This blog was originally published in the Huffington Post.
As the seismic repercussions of Brexit and the election of Donald Trump start to reveal themselves, a new imperative for the art world emerges. The referendum and US presidential election reduced a set of complex, interlocking problems into a simple binary decision – the status quo or change. It is now clear that there are many among us who feel disenfranchised and forgotten and for whom the status quo could not be worse. Change, regardless of how potentially damaging, was their only choice. It is exactly in this narrowing of options where arts can and should play a bigger role in society. Are we limited to the options presented to us through the political process, or can we use our creativity to empower ourselves to find new options when the political process fails us?
German artist Josef Beuys (1921–1986) famously said ‘everyone is an artist.’ He believed that human beings are by their very nature creative and, therefore, the world around us is simply a collective product of our creativity. He used the term ‘social sculpture’ to describe the process through which we mold and shape society through our actions. Beuys was also one of the founders of the Green Party in Germany. He deployed his theory of social sculpture to address environmental sustainability in his 1982 work 7000 Oaks – City Forestation Instead of City Administration. The project started with 7000 stone slabs being brought to an exhibition site in the German city of Kassel. These slabs would act as markers indicating where trees were planted. Beuys started the project by planting the first tree and marker. However, the project continued through the work of local residents, councils and community groups who submitted site proposals for the planting of trees in and around Kassel based on their vision for their homes and neighborhoods. As trees were planted, the stockpile of stone slabs at the exhibition site diminished, showing the progress that had been made. The project finished 5 years later with Beuys’ son planting the final tree. According to Beuys, the project was intended to raise the ecological consciousness of the local community. The project was replicated in cities around the world, including Oslo and New York and had a significant influence on establishing the green movement. It was Bueys’ form of creative engagement that empowered the public to make the change they wanted to see. Not the political system.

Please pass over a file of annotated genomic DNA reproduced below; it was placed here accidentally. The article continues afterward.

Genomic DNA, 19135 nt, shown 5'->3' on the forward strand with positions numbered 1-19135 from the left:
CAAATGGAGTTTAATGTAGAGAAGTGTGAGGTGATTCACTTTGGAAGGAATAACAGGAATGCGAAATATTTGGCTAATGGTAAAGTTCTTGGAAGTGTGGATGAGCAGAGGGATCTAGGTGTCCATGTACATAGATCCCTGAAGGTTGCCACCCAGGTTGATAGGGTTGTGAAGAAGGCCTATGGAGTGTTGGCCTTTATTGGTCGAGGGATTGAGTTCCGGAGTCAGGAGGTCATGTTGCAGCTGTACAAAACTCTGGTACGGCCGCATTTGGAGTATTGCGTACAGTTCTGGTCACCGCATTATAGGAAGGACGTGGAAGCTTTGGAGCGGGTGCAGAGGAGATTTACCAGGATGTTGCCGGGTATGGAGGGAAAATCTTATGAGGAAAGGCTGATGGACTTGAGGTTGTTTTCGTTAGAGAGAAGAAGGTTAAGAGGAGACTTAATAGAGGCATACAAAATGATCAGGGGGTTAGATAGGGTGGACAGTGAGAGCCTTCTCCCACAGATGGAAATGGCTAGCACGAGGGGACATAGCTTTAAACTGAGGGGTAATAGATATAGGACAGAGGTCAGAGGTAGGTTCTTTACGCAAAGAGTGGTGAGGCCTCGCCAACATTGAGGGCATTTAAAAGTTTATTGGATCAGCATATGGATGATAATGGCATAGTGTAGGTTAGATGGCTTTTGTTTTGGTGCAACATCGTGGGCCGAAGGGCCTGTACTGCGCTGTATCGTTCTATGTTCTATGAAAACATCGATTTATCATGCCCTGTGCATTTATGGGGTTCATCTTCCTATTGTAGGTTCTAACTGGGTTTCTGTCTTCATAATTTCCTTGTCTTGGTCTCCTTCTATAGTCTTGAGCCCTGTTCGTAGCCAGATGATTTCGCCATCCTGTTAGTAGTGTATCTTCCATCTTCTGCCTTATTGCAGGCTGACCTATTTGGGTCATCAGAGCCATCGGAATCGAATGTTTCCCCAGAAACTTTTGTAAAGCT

Fast forward 35 years. There is a palpable sense of uncertainty about the future and the hopes and dreams of many are tied up in a ‘good’ Brexit deal and Trump’s seemingly unique ability to ‘make America great again.’ What can the art world do? Many arts organisations and artists are mounting different forms of protest: The Whitney Museum offered a programme called Speak Out on Inauguration Day as a platform for “[a]rtists, writers, and activists [to] affirm their values to resist and reimagine the current political climate” and MOMA has rehung artworks of artists from the seven muslim countries banned from US entry by Trump’s executive order. In its first exhibition since re-opening, the Design Museum in London features a living room comprised of furniture from the 28 member states of the EU with a window blind made from slats with each country’s national colours. Behind the blind is a picture of the 1940 Rotterdam Blitz, a symbol of what could happen if the EU breaks apart. On the other hand, there are artists and arts organisations that have decided to strike. Last week, the world famous installation artist Christo decided not to move forward with the Colorado project, which would suspend a silver canopy over 43 miles over the Arkansas River as a rejection of US National Park Service which is now under the leadership of Trump.
While arts can be a powerful tool of resistance, can it go one step further to produce change in its own right? Like Bueys’ 7000 Oaks, can artists empower people through creativity to find solutions to problems that the political system has not successfully addressed? I think so. I’ll give one more example: In 2008, artist Pedro Reyes developed a participatory art project aimed at reducing gun violence in Mexico. Through a series of television ads, he asked people to give up their guns in return for a coupon for free household appliances. A total of 1527 guns were collected, including semi automatic rifles. The guns were melted down and sent to a hardware manufacturing company and turned into shovels. The shovels were distributed to schools to enable children to plant new trees. According to Reyes, the project showed “how an agent of death can become an agent of life.” The Mexican government took note and in 2013, it gave Reyes 6,700 confiscated firearms to turn into musical instruments. Arts-led change – could this be the way forward?